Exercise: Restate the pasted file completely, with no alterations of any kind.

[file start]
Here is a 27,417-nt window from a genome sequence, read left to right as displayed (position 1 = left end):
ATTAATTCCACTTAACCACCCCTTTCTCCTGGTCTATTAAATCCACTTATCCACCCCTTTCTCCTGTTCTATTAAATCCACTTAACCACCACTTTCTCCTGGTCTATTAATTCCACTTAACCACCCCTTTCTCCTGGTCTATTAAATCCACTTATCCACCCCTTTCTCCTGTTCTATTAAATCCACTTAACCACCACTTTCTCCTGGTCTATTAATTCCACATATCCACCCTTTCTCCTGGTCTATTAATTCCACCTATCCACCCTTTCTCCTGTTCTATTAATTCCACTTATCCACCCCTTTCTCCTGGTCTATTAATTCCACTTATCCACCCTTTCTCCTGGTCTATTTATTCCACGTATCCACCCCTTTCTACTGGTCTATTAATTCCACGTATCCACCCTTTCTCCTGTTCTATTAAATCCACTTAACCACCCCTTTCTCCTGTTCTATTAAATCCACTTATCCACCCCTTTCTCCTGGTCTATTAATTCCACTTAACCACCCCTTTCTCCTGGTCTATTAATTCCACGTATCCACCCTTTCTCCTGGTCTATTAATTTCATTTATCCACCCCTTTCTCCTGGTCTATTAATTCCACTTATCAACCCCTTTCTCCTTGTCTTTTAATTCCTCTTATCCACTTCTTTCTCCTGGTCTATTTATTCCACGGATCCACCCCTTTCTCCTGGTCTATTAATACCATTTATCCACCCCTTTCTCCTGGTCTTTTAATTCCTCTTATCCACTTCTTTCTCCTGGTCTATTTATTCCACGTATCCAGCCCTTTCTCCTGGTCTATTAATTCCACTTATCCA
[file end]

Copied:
Here is a 27,417-nt window from a genome sequence, read left to right as displayed (position 1 = left end):
ATTAATTCCACTTAACCACCCCTTTCTCCTGGTCTATTAAATCCACTTATCCACCCCTTTCTCCTGTTCTATTAAATCCACTTAACCACCACTTTCTCCTGGTCTATTAATTCCACTTAACCACCCCTTTCTCCTGGTCTATTAAATCCACTTATCCACCCCTTTCTCCTGTTCTATTAAATCCACTTAACCACCACTTTCTCCTGGTCTATTAATTCCACATATCCACCCTTTCTCCTGGTCTATTAATTCCACCTATCCACCCTTTCTCCTGTTCTATTAATTCCACTTATCCACCCCTTTCTCCTGGTCTATTAATTCCACTTATCCACCCTTTCTCCTGGTCTATTTATTCCACGTATCCACCCCTTTCTACTGGTCTATTAATTCCACGTATCCACCCTTTCTCCTGTTCTATTAAATCCACTTAACCACCCCTTTCTCCTGTTCTATTAAATCCACTTATCCACCCCTTTCTCCTGGTCTATTAATTCCACTTAACCACCCCTTTCTCCTGGTCTATTAATTCCACGTATCCACCCTTTCTCCTGGTCTATTAATTTCATTTATCCACCCCTTTCTCCTGGTCTATTAATTCCACTTATCAACCCCTTTCTCCTTGTCTTTTAATTCCTCTTATCCACTTCTTTCTCCTGGTCTATTTATTCCACGGATCCACCCCTTTCTCCTGGTCTATTAATACCATTTATCCACCCCTTTCTCCTGGTCTTTTAATTCCTCTTATCCACTTCTTTCTCCTGGTCTATTTATTCCACGTATCCAGCCCTTTCTCCTGGTCTATTAATTCCACTTATCCA